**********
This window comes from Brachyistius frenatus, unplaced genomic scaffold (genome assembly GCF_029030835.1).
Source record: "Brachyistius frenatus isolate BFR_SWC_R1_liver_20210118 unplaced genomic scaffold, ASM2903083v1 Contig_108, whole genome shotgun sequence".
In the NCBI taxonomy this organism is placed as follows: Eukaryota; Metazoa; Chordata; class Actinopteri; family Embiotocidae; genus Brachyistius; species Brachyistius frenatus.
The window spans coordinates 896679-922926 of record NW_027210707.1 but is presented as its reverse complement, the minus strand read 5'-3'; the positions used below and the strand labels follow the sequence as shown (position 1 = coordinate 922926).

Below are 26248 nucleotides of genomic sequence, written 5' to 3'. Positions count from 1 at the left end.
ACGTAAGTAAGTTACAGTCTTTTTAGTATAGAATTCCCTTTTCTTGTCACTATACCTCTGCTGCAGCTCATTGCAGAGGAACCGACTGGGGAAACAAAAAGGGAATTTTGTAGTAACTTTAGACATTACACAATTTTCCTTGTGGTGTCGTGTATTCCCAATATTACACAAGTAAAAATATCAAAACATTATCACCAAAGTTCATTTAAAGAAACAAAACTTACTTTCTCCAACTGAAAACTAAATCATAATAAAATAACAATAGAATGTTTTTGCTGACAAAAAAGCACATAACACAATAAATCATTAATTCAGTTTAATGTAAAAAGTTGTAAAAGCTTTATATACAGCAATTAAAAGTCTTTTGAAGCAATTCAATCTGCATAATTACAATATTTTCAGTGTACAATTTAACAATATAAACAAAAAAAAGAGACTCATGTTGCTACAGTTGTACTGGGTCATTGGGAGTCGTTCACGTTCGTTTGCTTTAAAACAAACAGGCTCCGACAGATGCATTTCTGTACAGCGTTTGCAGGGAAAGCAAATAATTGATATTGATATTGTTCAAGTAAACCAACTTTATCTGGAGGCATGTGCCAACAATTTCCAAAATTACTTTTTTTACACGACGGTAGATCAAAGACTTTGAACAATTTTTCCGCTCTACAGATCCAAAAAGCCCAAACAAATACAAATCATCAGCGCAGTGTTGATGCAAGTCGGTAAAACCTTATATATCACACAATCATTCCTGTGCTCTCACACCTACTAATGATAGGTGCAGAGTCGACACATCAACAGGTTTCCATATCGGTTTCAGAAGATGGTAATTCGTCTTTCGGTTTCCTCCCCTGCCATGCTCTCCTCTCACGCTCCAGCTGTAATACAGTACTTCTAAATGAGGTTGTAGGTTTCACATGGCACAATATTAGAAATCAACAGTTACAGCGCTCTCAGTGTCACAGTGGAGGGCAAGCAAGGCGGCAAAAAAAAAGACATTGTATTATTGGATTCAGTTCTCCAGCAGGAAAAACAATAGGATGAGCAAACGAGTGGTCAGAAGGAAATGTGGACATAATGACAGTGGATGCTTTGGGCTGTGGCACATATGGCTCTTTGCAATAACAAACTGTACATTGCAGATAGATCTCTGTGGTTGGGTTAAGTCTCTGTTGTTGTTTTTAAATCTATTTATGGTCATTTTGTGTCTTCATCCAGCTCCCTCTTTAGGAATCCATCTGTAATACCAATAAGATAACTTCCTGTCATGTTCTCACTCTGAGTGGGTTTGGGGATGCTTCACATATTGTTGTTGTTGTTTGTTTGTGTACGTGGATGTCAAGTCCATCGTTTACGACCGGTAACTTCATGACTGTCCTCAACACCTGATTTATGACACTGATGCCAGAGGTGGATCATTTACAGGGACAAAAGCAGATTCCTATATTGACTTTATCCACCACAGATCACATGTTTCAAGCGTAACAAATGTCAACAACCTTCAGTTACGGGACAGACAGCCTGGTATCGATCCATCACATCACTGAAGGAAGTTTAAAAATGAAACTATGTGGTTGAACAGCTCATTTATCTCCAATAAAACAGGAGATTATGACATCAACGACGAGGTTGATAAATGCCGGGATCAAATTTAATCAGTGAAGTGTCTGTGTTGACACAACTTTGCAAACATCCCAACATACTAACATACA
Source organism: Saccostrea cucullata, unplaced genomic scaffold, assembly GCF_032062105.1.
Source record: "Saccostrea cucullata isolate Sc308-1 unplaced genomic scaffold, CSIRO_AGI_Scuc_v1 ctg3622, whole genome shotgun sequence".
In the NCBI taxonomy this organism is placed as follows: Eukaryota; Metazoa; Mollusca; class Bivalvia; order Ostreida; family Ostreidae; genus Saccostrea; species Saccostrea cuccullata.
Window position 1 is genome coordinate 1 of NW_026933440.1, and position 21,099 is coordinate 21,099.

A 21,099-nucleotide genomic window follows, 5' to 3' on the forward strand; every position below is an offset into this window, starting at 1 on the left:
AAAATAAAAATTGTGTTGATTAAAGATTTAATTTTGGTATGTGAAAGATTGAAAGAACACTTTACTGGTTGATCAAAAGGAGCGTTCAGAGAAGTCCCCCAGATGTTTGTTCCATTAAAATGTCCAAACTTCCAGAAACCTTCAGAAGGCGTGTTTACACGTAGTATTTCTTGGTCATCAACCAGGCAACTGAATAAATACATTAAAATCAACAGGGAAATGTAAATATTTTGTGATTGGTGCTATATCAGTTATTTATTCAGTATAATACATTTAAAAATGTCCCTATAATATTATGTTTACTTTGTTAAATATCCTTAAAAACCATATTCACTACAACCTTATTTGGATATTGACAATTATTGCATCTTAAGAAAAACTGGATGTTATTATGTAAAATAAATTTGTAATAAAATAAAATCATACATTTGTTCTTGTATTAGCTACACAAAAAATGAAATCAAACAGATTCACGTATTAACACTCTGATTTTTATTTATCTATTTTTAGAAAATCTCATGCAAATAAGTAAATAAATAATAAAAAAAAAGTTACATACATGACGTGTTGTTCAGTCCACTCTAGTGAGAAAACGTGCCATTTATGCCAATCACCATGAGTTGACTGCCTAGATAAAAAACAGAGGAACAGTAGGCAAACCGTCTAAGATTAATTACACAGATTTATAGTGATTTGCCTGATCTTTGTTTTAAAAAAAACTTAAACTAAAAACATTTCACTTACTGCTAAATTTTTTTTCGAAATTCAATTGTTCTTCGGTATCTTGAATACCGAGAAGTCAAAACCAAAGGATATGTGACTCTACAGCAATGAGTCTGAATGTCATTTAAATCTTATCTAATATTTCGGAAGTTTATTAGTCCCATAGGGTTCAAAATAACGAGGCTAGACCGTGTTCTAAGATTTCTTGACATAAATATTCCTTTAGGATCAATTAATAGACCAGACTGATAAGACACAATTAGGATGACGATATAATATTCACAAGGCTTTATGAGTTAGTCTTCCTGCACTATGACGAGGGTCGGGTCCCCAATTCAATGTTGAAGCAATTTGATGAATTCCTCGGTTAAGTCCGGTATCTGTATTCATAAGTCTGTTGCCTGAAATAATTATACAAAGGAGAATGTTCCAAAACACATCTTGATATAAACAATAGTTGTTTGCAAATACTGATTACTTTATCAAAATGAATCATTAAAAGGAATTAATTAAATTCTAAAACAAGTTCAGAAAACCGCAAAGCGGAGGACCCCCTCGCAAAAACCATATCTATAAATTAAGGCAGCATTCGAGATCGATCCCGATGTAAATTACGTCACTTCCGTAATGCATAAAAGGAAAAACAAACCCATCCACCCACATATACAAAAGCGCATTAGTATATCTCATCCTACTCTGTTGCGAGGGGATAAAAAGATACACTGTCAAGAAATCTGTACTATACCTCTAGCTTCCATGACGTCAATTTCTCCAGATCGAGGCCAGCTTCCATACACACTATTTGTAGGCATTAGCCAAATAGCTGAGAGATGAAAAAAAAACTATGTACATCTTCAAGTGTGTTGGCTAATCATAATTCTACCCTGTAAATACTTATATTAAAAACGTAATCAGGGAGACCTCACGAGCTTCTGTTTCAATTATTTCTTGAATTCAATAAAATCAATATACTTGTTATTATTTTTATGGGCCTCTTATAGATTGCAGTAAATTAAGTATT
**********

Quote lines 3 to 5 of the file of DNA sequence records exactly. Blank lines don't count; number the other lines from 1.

In the NCBI taxonomy this organism is placed as follows: Eukaryota; Metazoa; Chordata; class Actinopteri; family Embiotocidae; genus Brachyistius; species Brachyistius frenatus.
The window spans coordinates 896679-922926 of record NW_027210707.1 but is presented as its reverse complement, the minus strand read 5'-3'; the positions used below and the strand labels follow the sequence as shown (position 1 = coordinate 922926).

Below are 26248 nucleotides of genomic sequence, written 5' to 3'. Positions count from 1 at the left end.